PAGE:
By Paul Koch –
I remember spending some time down at this little watering hole in Georgia having a long conversation with the bartender about the faith. She was hurting, her life seemed to be coming apart at the seams, she moved from one bad choice to another and it was all taking a toll on her. She kept telling me over and again that she was going to come to church; she was raised in the faith but had long since wandered from it. Going to church though seemed to be an insurmountable obstacle. She felt an incredible amount of shame, she didn’t know what to wear, how to act, what to do or say. After listening to her go on for some time I finally stopped her and said, “Look, it doesn’t matter what you wear or who you sit next to or what you say. When you walk through those doors you will find a whole group of equally broken people and they’ve all come for the same thing.”
In fact one of the most troubling things about this job is that you become all too aware of the brokenness of your brothers and sisters in Christ. Not that I don’t want to know, I do actually, especially if I can help in some way. But I guess what is really hard is that it doesn’t seem to get much better. I mean when we gather together we bring lives riddled with hurt and uncertainty, with doubts and regrets. I see the tears in the eyes and the longing desire for healing and hope. Broken relationships, uncertain futures, life draining jobs mark the lives of God’s children.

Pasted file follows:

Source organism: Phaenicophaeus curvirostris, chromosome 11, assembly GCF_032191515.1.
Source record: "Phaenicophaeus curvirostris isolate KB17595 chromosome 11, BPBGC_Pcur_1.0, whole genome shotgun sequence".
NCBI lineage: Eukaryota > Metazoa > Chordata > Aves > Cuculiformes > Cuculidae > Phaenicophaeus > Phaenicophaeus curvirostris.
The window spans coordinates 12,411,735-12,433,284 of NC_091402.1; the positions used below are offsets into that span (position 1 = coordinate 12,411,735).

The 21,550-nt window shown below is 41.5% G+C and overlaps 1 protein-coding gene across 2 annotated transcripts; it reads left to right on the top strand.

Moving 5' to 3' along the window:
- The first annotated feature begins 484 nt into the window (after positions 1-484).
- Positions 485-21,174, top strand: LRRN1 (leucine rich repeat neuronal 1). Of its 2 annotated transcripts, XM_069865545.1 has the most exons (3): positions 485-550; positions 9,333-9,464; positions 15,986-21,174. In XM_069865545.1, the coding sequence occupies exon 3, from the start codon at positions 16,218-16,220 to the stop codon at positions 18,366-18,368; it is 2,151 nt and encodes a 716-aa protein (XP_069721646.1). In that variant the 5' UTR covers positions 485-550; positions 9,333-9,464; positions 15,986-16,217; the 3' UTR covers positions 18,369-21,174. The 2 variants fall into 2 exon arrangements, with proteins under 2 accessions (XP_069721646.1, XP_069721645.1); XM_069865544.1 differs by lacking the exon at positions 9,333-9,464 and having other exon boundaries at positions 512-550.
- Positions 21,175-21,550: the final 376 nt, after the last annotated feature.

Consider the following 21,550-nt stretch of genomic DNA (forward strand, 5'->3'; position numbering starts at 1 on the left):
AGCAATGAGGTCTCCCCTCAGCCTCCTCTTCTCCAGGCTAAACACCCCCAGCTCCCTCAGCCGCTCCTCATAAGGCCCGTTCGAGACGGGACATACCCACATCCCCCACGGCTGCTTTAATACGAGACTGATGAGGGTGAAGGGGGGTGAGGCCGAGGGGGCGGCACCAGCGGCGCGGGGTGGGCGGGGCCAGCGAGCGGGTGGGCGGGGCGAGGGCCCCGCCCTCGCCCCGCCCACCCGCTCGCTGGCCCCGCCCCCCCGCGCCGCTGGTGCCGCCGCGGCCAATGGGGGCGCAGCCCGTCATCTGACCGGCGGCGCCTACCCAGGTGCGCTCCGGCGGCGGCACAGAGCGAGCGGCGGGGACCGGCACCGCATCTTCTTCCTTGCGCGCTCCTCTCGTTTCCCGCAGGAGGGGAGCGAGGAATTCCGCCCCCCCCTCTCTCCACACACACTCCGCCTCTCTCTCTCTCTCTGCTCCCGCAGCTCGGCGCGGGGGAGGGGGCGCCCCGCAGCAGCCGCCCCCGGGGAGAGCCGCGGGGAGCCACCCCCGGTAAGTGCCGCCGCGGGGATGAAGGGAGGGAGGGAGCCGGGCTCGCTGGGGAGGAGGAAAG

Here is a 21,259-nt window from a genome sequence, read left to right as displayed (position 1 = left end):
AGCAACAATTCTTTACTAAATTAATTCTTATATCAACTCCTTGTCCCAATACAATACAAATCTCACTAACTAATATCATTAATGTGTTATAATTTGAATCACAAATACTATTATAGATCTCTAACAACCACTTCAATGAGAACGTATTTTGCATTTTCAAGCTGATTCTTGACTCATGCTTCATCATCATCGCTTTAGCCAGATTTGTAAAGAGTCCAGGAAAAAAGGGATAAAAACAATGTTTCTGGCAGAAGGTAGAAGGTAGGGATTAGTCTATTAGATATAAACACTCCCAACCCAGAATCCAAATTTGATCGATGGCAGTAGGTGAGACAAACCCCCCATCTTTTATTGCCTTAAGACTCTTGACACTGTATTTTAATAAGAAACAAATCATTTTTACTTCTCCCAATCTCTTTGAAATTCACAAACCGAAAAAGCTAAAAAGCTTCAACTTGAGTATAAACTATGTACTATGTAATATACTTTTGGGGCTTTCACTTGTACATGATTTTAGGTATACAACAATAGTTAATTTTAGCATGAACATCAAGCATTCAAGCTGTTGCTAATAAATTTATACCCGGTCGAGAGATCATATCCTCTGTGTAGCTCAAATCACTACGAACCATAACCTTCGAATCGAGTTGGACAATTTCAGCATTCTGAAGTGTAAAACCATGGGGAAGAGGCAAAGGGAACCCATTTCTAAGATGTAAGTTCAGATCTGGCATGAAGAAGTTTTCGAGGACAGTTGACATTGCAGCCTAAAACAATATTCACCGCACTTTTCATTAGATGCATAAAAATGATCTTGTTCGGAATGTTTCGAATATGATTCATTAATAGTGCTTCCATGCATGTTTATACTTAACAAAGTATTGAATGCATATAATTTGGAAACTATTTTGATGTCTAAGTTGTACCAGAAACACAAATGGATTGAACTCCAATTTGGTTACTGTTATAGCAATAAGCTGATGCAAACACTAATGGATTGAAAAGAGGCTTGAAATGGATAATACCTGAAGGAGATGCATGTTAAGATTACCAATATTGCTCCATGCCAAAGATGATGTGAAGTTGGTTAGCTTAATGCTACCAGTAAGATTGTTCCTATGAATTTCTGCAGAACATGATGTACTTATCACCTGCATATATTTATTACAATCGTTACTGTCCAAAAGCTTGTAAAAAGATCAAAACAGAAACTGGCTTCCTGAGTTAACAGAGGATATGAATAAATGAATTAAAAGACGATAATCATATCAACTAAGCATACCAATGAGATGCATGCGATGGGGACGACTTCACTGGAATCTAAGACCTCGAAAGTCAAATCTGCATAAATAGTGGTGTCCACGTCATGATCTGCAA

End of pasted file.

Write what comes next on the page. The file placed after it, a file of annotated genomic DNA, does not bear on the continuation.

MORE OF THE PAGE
And that’s just it, these trials and hardships mark the lives of God’s children, not just the children of the world but those who have been given the gifts of Christ. I mean we could understand better if life outside the church was the hard life and inside was the easy path. It would make more sense if we who believe, we who have faith are those with lives of triumph and victory, but that isn’t the case. And even more difficult is when people come for answers, when they want to know why such things are happening to them, why do we suffer, why do we struggle, why is it so hard to hold it all together for more than a few moments? Why is it that this life of faith is such a fight, where is God in all of this?
The struggle of faith is a reality that we not only feel and know in our own lives it is a reality we find throughout history. Even the great patriarchs of the faith struggled in their faith. And perhaps no one struggled more vividly and powerfully than Jacob. Now Jacob was a complicated believer, he was a deceiver and a liar, a sinner of great renown, and yet he was blessed by God. Remember how God had spoken to him as he headed off to find a wife. In a dream he saw a ladder extending from heaven to earth and God said,
“Your offspring shall be like the dust of the earth… and in you and your offspring shall all the families of the earth be blessed. Behold, I am with you and will keep you wherever you go.”
He knew the promises of God; he treasured them and lived by them.
And we are not that much different from Jacob, you and I. We too have been given the promises of God; we too have been blessed by him. The same Word that created you that spoke you into being has also called you by name. The Word of God was washed over you heads in the waters of your baptism clothing you in the promises of Christ. You then have been richly provided for covered in the mighty blessings of the Creator of the heavens and earth. Sure you may not have seen a vision of a ladder stretching from heaven to earth with the angels of God ascending and descending upon it but you have been promised that God will not abandon you, he will not leave you; you are heirs of eternal life itself.